City dawdles, children suffer

Wiley A. Hall 3rd

December 06, 1990|By Wiley A. Hall 3rd

The pettiness, the sheer, blind, pigheaded pettiness of our elected officials defies description.

While the mayor and the City Council squabbled for months over a silly non-issue like the temporary size of emergency fire crews, nearly a third of the city's children were suffering from lead-paint poisoning.

A city task force told the mayor last May that "as many as 30 percent of Baltimore's children have blood levels high enough to significantly impact upon their school performance."

The task force said 30,000 children under 7 years old were finding their ability to read significantly -- and possibly permanently -- impaired, and it noted that most cases of lead poisoning are not treatable.

The only solution, the task force said, is for the city to take bold and immediate steps to eradicate lead paint from homes.

The task force acknowledged that widespread eradication is expensive, but let's stop for just a second and contemplate the alternative -- 30,000 children!

"Lead, at even very low levels, not only lowers IQ . . . it also reduces the ability to concentrate, and often results in a degree of hyperactivity," said the task force in its draft report. "All these are factors which will significantly affect learning ability."

News that the futures of tens of thousands of city children are being irrevocably poisoned by a preventable, yet non-treatable malady ought to have galvanized this city. For what in all the whole wide world could possibly be more important?

But, alas, Baltimore officials haven't had time to worry about children.

Instead, the attentions and energies of the mayor and the City Council remained fixed all summer and for most of this fall on the Great Fire Crew Controversy.

Last summer, just about the time Mayor Kurt L. Schmoke received the draft report on the lead poisoning problem, the City Council became enraged at a plan to temporarily reduce the number of firefighters on emergency equipment from four to three.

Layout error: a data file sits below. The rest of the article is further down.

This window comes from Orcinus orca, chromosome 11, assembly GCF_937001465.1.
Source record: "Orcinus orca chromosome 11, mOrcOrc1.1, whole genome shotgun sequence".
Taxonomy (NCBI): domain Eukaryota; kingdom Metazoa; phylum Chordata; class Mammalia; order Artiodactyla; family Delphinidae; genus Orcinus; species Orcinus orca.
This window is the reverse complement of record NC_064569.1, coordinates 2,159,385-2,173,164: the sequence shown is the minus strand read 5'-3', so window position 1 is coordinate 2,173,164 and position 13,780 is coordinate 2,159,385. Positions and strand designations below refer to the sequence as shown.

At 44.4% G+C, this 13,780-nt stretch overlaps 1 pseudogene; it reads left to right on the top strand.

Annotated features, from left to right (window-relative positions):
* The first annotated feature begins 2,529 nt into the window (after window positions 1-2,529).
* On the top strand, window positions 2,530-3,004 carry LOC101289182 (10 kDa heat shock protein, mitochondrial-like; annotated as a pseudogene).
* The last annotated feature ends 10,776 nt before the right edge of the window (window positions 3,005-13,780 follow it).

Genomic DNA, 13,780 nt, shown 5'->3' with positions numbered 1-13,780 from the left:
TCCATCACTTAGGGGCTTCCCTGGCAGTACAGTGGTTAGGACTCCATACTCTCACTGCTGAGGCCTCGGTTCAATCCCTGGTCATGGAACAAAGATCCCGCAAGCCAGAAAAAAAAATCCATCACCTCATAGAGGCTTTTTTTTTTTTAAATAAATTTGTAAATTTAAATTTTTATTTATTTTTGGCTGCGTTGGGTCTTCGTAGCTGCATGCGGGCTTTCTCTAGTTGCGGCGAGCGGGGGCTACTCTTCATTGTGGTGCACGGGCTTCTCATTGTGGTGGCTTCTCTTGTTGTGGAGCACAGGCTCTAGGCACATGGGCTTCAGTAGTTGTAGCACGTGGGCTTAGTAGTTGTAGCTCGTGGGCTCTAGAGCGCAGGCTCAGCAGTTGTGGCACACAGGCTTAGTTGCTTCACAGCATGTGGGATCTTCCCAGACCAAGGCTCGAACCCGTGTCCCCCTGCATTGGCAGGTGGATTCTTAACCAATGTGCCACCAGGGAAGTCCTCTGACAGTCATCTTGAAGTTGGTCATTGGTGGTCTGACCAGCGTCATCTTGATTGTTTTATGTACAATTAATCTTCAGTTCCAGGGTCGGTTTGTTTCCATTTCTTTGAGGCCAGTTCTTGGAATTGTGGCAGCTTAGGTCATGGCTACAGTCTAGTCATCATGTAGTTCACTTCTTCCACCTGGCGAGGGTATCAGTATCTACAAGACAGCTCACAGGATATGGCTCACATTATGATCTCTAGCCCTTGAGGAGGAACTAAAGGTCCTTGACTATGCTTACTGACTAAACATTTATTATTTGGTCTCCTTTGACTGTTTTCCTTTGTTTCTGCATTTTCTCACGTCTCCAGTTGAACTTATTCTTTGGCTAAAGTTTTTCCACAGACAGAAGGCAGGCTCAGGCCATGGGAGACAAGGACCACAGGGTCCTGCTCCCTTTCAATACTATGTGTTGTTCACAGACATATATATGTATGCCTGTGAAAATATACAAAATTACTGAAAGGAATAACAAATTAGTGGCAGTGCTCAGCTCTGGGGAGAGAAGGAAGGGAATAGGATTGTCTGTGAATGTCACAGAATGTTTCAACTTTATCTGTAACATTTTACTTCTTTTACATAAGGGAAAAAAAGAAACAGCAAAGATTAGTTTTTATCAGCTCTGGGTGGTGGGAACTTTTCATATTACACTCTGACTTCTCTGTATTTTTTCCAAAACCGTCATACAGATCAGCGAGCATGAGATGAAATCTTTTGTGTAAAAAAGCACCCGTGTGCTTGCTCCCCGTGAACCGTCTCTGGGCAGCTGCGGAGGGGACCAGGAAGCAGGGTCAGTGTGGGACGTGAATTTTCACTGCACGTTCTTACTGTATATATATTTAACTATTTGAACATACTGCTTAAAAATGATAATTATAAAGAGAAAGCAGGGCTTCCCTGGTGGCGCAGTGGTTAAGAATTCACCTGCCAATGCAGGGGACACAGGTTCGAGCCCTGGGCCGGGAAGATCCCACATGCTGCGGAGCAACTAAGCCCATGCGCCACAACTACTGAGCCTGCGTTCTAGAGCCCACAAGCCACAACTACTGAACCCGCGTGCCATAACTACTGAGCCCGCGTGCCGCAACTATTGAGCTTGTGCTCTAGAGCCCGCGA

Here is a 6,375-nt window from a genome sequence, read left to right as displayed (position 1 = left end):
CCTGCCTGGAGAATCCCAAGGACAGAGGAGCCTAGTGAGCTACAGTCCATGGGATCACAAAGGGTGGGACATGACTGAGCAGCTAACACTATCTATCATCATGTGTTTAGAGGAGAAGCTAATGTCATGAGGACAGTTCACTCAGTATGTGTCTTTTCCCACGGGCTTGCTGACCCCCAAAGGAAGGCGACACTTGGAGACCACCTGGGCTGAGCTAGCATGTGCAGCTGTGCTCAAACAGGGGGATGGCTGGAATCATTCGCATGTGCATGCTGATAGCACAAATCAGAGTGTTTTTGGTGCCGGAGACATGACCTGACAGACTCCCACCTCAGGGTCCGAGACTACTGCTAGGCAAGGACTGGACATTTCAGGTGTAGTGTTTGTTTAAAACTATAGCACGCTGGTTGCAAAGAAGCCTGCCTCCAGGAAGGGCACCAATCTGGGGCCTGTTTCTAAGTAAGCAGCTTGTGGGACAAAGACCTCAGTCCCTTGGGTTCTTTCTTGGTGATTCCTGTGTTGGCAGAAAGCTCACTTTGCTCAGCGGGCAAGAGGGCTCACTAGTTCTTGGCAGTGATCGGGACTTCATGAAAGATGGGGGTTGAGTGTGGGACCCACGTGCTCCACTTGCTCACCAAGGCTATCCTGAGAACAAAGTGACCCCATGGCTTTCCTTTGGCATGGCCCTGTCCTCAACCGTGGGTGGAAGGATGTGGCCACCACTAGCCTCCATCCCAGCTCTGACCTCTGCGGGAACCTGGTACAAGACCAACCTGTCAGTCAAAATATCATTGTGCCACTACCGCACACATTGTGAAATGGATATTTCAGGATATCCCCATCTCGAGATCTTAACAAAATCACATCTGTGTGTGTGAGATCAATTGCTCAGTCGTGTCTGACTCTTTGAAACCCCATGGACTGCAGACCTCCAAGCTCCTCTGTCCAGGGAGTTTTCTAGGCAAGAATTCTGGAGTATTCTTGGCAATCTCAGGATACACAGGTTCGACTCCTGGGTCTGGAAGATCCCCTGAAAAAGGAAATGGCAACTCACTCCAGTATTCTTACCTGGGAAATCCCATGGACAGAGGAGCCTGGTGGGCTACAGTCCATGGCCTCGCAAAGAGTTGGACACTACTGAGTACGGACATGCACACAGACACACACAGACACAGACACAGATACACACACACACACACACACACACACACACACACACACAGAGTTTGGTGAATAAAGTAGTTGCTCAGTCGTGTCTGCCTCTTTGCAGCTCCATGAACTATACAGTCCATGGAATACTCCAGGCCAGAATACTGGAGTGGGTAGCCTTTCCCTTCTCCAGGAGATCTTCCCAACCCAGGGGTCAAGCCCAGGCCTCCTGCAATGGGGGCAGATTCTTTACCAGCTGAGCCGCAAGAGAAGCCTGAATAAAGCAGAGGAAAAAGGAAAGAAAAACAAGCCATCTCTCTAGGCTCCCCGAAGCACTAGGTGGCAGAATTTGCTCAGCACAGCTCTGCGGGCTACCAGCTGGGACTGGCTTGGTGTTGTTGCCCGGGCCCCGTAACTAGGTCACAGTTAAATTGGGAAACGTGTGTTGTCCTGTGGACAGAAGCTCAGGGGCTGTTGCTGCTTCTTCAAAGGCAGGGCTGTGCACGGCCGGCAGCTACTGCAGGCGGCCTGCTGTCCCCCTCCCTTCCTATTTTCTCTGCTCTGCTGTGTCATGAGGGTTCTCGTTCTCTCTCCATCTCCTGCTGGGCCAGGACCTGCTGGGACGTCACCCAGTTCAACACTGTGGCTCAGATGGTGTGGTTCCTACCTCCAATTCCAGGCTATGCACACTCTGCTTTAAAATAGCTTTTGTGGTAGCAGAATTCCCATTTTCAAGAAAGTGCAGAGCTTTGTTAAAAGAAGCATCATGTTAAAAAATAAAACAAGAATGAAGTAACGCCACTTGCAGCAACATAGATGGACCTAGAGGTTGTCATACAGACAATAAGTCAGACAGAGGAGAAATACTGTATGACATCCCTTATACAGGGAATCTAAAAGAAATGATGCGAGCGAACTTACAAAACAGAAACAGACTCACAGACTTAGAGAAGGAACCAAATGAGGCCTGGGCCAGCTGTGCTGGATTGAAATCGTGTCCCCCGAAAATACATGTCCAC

The mayor had promised that crews would be restored to full strength upon graduation of two existing fire academy classes, but that didn't satisfy the council.

And so, the two sides squabbled and squawked, haggled and complained, until they hammered out a "compromise" that changed absolutely nothing at all.

This, of course, is not the first time city fathers have squandered their energies and our patience on squalid bickering over meaningless issues.

We have seen the Great Inaugural Controversy, for instance, where council members complained that Schmoke had not given them adequate VIP treatment at his swearing-in ceremony.

There was the Great Babusci Controversy when the mayor demoted a transportation official who had done favors for council members.

My personal favorite was the Great Bookmark Controversy, where council members complained bitterly when the mayor ran short on ceremonial bookmarkers touting the "city that reads."

Meanwhile, consider once again the immediacy and the immensity of the lead-poisoning problem -- 30,000 children under 7, possibly 100,000 affected children in all, an estimated 2,000 new cases a year.

You must appreciate, too, that city officials knew all along that thousands of children were at risk. Earlier this year, for instance, the Environmental Defense Fund in Washington reported that Baltimore preschoolers have one of the highest rates of lead poisoning in the country.

The social costs of these wounded children of the city is obvious.

One study, for instance, found that lead-poisoned children were six times more likely to have a reading disability as were unaffected children and seven times more likely to drop out of school. The city already has one of the highest drop-out rates in the state. It also has one of the highest percentages of children in special-education programs.

It further stands to reason that unemployment, crime and drug abuse would increase when you poison the futures of thousands of children.

The problem has been finding the resources to eliminate lead paint as well as finding compromises that will not offend landlords and property owners. That hasn't been easy.

Thus, the mayor and the City Council would much prefer to move slowly on the issue. They are, no doubt, saving their energies for their next big trivial pursuit.

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